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VOL. 4, NO. 4 -- WINTER 2002

Unwin's Intersections

In 1909, city planners designed, and wrote, with a greater love of form. For evidence, look no further than Raymond Unwin's introduction to the four drawings pictured here:

"Indeed, when once attention is given to the subject, there are many ways in which street junctions can be treated, either to secure open vistas or closed-in pictures, as may in each case be desirable. . At first sight some of these irregular shapes seem to have no purpose or meaning, but closer examination of them will show that they are cunningly devised. ."

At a time when concern for the figural pervaded both painting and prose, planners designed for beauty as well as function. Raymond Unwin, one of the giants of the Garden City movement, presented these intersections and a dozen others in his book, "Town Planning in Practice," which remains one of the most useful urban design manuals ever published. As Unwin suggests, the beauty of these intersections - an inseparable part of their function - reveals itself upon closer inspection, specifically when you lift the book up to your nose, place yourself within the drawing, and observe how framed vistas are terminated by prominent building facades that anxiously await the traveler's eye. These "terminated vistas," a hallmark of the picturesque planning tradition, are the memorable occasions that allow visitors to find their way around while providing suitable honorific sites for civic buildings. Their marked absence in most post-war developments plays no small role in the disorienting nature of the contemporary city.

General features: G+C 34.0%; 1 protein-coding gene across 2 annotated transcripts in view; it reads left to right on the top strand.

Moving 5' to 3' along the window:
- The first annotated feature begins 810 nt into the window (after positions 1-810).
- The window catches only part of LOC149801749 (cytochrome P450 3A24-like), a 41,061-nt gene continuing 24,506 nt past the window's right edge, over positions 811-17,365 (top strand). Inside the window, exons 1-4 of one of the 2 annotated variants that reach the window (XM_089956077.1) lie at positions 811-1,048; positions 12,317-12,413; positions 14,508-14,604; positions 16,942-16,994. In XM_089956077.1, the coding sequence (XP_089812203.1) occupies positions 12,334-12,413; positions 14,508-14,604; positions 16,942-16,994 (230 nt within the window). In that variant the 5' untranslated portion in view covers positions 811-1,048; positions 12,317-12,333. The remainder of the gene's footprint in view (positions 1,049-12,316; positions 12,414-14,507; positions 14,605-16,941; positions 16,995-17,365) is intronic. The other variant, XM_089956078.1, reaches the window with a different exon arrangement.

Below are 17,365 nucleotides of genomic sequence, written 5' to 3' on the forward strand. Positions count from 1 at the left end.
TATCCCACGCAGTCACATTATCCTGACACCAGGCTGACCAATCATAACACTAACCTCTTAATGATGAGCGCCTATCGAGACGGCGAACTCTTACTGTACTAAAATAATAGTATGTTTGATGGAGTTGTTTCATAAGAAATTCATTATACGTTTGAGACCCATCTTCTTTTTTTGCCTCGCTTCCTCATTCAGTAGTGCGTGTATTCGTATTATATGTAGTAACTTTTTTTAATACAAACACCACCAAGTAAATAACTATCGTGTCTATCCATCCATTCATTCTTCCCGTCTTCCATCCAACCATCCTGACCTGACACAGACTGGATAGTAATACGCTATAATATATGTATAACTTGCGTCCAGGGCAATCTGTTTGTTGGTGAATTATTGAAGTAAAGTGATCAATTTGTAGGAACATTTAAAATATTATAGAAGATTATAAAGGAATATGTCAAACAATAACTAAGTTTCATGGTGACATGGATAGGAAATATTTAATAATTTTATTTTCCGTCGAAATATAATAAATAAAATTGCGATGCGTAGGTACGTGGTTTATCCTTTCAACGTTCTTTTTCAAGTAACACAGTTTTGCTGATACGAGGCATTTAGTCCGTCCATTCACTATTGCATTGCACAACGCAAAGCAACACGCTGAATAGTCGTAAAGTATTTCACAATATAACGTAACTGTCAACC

These intersections, like much of traditional urbanism, are of little interest to the current generation of technocrat planner, a breed that does not share Unwin's formal concerns. To make matters worse, they are typically illegal, thanks to traffic engineers who, designing for the drunk at midnight, tend to reject them on sight. Such intersections are rarely allowed, even in old towns that are full of good existing examples. Interestingly, those that have been studied are statistically safer than the standard Department of Transportation model, precisely because they don't feel safe at high speeds. The complex geometries tell drivers that care is required, and they slow down. These studies need to be collected and promoted so that, someday, when the planning and engineering professions regain consciousness, designers who care can bring back such intersections to a citizenry starved for meaningful urban form.

Unwin's intersections were designed to create meaningful urban forms with terminated vistas, a hallmark of the picturesque planning tradition.
Credit: "Town Planning Practices," by Raymond Unwin.


Jeff Speck is co-author of "Suburban Nation: The Rise of Sprawl and the Decline of the American Dream" (2000, North Point Press). This article written by Jeff Speck will be included in the March 2003 issue of "The Ganzfeld," an annual book of visual culture. For more information, visit